What is surprising about these essays is not the insight and grace with which they are written—we have come to expect that—but the fact that nobody has expressed matters in quite this way before. John Kenneth Galbraith writes about what advice the poor nations (as, avoiding euphemism, he calls them) ought to offer to the more fortunate countries. In this little book there are essential lessons to ponder—for the governments of the rich countries, for those of the poor lands, and for the concerned citizens of both.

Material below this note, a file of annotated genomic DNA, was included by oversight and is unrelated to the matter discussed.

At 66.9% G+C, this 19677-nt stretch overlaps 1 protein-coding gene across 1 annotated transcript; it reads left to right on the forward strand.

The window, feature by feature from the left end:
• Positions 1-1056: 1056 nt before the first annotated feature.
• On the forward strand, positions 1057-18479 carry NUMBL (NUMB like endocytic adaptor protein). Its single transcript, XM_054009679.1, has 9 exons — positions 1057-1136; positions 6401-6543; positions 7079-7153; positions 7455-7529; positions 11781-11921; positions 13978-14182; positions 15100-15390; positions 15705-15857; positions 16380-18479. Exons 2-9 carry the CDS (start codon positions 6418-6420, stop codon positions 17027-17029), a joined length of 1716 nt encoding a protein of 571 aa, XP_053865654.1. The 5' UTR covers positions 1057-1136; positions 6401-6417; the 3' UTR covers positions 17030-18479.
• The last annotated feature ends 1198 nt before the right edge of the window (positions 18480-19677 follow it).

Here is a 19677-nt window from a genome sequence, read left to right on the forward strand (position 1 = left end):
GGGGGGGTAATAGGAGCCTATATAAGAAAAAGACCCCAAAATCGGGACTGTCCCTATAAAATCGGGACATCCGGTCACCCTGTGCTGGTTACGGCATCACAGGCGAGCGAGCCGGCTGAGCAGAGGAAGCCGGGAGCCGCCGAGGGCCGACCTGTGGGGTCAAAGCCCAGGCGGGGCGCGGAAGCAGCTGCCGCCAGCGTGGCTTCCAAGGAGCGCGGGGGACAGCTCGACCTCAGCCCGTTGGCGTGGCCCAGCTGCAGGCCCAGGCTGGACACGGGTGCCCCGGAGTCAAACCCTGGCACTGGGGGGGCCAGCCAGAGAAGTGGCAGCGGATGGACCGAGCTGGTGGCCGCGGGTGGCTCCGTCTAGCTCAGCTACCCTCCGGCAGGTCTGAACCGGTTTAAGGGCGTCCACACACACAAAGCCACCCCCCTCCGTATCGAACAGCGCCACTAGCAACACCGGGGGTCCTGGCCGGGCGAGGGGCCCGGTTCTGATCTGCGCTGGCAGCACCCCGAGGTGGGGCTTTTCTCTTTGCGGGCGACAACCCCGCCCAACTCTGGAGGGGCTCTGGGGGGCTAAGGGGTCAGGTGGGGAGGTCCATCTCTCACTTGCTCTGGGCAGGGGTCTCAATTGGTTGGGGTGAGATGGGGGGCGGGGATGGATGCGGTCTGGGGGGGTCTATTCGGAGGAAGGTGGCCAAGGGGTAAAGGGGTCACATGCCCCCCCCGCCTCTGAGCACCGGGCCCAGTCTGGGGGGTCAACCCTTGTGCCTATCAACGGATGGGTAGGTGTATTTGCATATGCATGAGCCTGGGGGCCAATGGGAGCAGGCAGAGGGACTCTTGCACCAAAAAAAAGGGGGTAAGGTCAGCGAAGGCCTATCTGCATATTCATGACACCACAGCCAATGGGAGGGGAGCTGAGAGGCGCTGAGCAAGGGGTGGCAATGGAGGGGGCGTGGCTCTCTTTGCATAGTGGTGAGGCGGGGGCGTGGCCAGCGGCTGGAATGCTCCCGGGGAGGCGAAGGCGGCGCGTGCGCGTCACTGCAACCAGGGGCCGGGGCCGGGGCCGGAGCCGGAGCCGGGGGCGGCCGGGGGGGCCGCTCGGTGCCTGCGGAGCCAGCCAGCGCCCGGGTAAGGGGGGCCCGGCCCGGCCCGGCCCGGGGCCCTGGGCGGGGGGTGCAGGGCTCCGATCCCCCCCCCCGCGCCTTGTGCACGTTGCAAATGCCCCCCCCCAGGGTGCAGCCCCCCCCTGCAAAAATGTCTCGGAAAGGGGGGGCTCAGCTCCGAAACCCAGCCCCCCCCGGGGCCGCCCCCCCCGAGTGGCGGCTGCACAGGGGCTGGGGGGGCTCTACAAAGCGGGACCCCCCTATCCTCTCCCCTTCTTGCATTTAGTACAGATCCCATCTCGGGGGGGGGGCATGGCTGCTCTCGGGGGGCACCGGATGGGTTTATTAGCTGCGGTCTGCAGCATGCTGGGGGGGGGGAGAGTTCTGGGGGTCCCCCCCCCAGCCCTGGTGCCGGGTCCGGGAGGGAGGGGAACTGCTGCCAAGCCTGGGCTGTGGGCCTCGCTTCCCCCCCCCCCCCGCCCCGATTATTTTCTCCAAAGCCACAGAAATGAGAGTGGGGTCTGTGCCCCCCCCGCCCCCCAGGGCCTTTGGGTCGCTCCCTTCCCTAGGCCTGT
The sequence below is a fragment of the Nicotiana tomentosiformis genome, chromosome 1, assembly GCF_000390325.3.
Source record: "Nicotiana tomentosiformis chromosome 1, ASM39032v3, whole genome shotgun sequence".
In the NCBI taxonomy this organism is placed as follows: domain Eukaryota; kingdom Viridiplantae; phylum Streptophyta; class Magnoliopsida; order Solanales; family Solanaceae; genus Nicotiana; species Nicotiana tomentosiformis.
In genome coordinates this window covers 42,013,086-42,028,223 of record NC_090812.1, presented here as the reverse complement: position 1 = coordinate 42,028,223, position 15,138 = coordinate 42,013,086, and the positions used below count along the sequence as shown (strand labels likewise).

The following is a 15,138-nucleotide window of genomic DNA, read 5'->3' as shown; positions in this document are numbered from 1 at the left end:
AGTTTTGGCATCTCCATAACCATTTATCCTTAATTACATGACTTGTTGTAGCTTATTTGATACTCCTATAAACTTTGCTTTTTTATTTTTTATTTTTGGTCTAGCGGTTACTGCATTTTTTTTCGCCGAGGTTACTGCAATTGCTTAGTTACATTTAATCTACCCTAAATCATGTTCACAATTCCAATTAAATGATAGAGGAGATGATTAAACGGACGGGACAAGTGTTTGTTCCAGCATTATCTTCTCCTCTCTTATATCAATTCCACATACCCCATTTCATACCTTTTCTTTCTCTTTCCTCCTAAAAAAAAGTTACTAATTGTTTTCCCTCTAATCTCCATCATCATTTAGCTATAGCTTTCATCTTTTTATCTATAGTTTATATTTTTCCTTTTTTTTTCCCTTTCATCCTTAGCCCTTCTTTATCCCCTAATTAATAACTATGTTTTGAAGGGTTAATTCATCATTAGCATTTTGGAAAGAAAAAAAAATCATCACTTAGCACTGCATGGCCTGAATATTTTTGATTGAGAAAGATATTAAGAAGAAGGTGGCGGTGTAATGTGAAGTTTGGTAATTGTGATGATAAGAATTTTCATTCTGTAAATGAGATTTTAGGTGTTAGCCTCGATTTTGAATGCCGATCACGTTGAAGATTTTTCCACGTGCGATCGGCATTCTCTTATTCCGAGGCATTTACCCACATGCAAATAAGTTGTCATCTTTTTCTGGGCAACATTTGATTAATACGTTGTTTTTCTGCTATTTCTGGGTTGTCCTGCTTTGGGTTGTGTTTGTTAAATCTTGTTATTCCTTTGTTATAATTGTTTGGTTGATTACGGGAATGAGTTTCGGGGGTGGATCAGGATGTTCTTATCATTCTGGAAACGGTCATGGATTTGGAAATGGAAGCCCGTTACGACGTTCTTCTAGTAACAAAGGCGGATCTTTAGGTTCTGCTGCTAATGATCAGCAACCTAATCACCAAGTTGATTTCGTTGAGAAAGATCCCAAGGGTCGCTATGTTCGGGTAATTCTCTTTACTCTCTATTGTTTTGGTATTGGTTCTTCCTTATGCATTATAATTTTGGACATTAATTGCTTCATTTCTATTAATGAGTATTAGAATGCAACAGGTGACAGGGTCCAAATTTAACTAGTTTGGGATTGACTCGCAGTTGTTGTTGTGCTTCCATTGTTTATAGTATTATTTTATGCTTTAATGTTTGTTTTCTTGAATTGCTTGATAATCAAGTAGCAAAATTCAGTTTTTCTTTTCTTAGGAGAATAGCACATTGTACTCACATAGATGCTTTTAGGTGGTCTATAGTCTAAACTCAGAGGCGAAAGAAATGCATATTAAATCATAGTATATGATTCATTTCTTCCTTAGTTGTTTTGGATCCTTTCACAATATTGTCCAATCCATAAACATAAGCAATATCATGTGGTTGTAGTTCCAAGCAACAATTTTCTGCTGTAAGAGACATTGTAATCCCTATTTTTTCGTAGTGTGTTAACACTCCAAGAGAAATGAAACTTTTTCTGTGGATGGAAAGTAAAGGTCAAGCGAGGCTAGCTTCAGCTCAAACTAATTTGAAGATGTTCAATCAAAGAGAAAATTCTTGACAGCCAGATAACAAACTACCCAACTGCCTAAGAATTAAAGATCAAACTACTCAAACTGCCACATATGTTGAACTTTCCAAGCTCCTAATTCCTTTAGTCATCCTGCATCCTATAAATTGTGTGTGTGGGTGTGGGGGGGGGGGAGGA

Piously but astutely, Galbraith hits the shared American and Soviet penchant for ignoring historical evolution in their rush to implant advanced capitalism or socialism in infant nations’ economies. He lucidly shows how newly free nations with self-governing urges confound ‘imperialist’ politics. Finally, he assails the tragic stupidities inherent in U.S. and Soviet arms sales to poor countries, to conclude with prayers for the future.
A concise and enlightened view of the currently most widely held theories on economic development.
John Kenneth Galbraith was Paul M. Warburg Professor of Economics, Emeritus, at Harvard University.